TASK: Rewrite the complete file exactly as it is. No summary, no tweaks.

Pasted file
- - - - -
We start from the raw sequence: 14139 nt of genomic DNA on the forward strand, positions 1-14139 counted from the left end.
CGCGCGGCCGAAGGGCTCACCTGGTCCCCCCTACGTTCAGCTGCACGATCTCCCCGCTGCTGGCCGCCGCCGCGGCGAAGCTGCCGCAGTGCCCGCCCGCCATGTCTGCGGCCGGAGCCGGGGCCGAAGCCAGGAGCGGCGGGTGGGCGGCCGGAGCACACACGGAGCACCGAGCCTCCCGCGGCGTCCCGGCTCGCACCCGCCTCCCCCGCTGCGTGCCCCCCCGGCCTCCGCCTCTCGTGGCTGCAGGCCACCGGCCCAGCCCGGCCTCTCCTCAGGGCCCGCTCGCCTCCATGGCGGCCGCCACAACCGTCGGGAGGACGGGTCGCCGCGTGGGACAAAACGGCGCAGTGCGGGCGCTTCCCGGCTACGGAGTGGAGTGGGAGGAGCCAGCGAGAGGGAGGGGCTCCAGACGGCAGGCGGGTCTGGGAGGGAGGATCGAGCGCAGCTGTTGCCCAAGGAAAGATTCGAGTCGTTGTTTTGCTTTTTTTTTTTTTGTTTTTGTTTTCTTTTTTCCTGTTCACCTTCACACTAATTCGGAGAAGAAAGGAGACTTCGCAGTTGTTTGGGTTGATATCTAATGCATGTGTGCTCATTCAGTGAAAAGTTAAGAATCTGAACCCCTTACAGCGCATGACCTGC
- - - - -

We start from the raw sequence: 14139 nt of genomic DNA on the forward strand, positions 1-14139 counted from the left end.
CGCGCGGCCGAAGGGCTCACCTGGTCCCCCCTACGTTCAGCTGCACGATCTCCCCGCTGCTGGCCGCCGCCGCGGCGAAGCTGCCGCAGTGCCCGCCCGCCATGTCTGCGGCCGGAGCCGGGGCCGAAGCCAGGAGCGGCGGGTGGGCGGCCGGAGCACACACGGAGCACCGAGCCTCCCGCGGCGTCCCGGCTCGCACCCGCCTCCCCCGCTGCGTGCCCCCCCGGCCTCCGCCTCTCGTGGCTGCAGGCCACCGGCCCAGCCCGGCCTCTCCTCAGGGCCCGCTCGCCTCCATGGCGGCCGCCACAACCGTCGGGAGGACGGGTCGCCGCGTGGGACAAAACGGCGCAGTGCGGGCGCTTCCCGGCTACGGAGTGGAGTGGGAGGAGCCAGCGAGAGGGAGGGGCTCCAGACGGCAGGCGGGTCTGGGAGGGAGGATCGAGCGCAGCTGTTGCCCAAGGAAAGATTCGAGTCGTTGTTTTGCTTTTTTTTTTTTTGTTTTTGTTTTCTTTTTTCCTGTTCACCTTCACACTAATTCGGAGAAGAAAGGAGACTTCGCAGTTGTTTGGGTTGATATCTAATGCATGTGTGCTCATTCAGTGAAAAGTTAAGAATCTGAACCCCTTACAGCGCATGACCTGC